41. 41. Picture Rendering • The colour imaging system usually achieves representation of a scene in a way that matches viewer expectation of the appearance of that scene instead of attempting to reproduce physical colour stimuli quantities. • A sunlight outdoor scene can have luminance of 50,000 cd.m-2 but may be displayed on a consumer electronic display with white peak luminance of 320 cd.m-2. 41
  42. 42. Picture Rendering • The different viewing conditions and image formation medium / device capabilities impose that scene luminance must be mapped to image formation medium / device luminance. • A simple linear mapping from scene luminance to image formation medium / device luminance is not satisfactory. • Picture rendering adjusts the tone scale to achieve a perceptual uniform mapping. 42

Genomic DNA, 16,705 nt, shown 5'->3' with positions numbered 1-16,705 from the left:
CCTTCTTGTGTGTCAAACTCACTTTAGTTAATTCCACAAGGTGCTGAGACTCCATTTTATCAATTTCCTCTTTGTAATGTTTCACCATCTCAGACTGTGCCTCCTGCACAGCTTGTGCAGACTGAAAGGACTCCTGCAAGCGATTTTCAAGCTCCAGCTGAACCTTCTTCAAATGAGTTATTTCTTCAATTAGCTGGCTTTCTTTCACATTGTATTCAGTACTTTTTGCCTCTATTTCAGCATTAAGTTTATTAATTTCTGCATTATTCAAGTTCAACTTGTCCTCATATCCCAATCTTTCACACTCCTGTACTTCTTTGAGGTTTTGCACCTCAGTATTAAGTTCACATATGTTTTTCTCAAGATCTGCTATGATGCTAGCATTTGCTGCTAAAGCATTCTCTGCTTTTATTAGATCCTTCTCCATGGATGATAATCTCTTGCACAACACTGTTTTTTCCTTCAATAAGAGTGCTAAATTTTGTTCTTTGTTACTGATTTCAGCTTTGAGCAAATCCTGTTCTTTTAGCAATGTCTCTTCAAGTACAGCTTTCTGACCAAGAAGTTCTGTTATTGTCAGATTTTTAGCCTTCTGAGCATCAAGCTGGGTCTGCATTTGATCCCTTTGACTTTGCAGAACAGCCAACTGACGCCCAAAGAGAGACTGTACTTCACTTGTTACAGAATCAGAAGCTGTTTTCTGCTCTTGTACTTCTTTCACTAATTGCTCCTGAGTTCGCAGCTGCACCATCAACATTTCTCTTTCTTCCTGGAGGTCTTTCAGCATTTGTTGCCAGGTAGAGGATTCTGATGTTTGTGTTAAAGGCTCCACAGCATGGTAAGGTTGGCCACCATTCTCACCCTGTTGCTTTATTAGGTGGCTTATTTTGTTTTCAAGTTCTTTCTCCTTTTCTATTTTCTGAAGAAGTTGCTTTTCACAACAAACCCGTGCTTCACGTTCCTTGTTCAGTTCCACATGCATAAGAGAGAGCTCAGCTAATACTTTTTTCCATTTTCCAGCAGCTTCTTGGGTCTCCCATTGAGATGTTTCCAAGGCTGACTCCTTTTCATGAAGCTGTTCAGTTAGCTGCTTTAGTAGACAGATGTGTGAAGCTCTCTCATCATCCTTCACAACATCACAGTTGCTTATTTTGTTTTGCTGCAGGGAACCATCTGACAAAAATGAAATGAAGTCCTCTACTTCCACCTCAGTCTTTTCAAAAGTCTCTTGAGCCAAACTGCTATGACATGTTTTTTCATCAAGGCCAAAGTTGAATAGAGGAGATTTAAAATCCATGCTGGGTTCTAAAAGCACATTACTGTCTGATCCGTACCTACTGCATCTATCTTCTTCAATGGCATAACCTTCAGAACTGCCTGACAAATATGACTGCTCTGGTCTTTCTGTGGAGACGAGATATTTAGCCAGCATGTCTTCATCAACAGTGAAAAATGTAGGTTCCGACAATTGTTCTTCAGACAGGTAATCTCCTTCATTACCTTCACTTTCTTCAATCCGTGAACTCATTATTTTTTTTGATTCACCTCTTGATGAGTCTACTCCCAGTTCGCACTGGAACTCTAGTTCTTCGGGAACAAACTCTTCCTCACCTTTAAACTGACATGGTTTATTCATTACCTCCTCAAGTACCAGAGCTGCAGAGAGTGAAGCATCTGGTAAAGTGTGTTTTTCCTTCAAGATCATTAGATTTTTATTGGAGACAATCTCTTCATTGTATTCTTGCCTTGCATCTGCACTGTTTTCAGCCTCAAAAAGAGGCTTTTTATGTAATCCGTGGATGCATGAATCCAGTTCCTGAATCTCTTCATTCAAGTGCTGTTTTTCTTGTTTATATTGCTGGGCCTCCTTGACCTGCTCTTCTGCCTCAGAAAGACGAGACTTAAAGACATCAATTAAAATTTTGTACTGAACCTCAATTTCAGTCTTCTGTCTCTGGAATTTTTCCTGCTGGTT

43. 43. Non Triviality of Picture Rendering 1. Fairchild, M. D. (n.d.). The HDR Photographic Survey. Retrieved April 15, 2015, from http://rit-mcsl.org/fairchild/HDRPS/HDRthumbs.html 43
  44. 44. Non Triviality of Picture Rendering 1. Fairchild, M. D. (n.d.). The HDR Photographic Survey. Retrieved April 15, 2015, from http://rit-mcsl.org/fairchild/HDRPS/HDRthumbs.html 44
  45. 45. Non Triviality of Picture Rendering 1. Fairchild, M. D. (n.d.). The HDR Photographic Survey. Retrieved April 15, 2015, from http://rit-mcsl.org/fairchild/HDRPS/HDRthumbs.html 45
  46. 46. Non Triviality of Picture Rendering 1. Fairchild, M. D. (n.d.). The HDR Photographic Survey. Retrieved April 15, 2015, from http://rit-mcsl.org/fairchild/HDRPS/HDRthumbs.html 46
  47. 47. Effect of Lateral-Brightness Adaptation Images seen with a dark surround appear to have less contrast than if viewed with a dim, average or bright surround. 47
  48. 48. Effect of Lateral-Brightness Adaptation 1. Fairchild, M. D. (n.d.). The HDR Photographic Survey. Retrieved April 15, 2015, from http://rit-mcsl.org/fairchild/HDRPS/HDRthumbs.html 48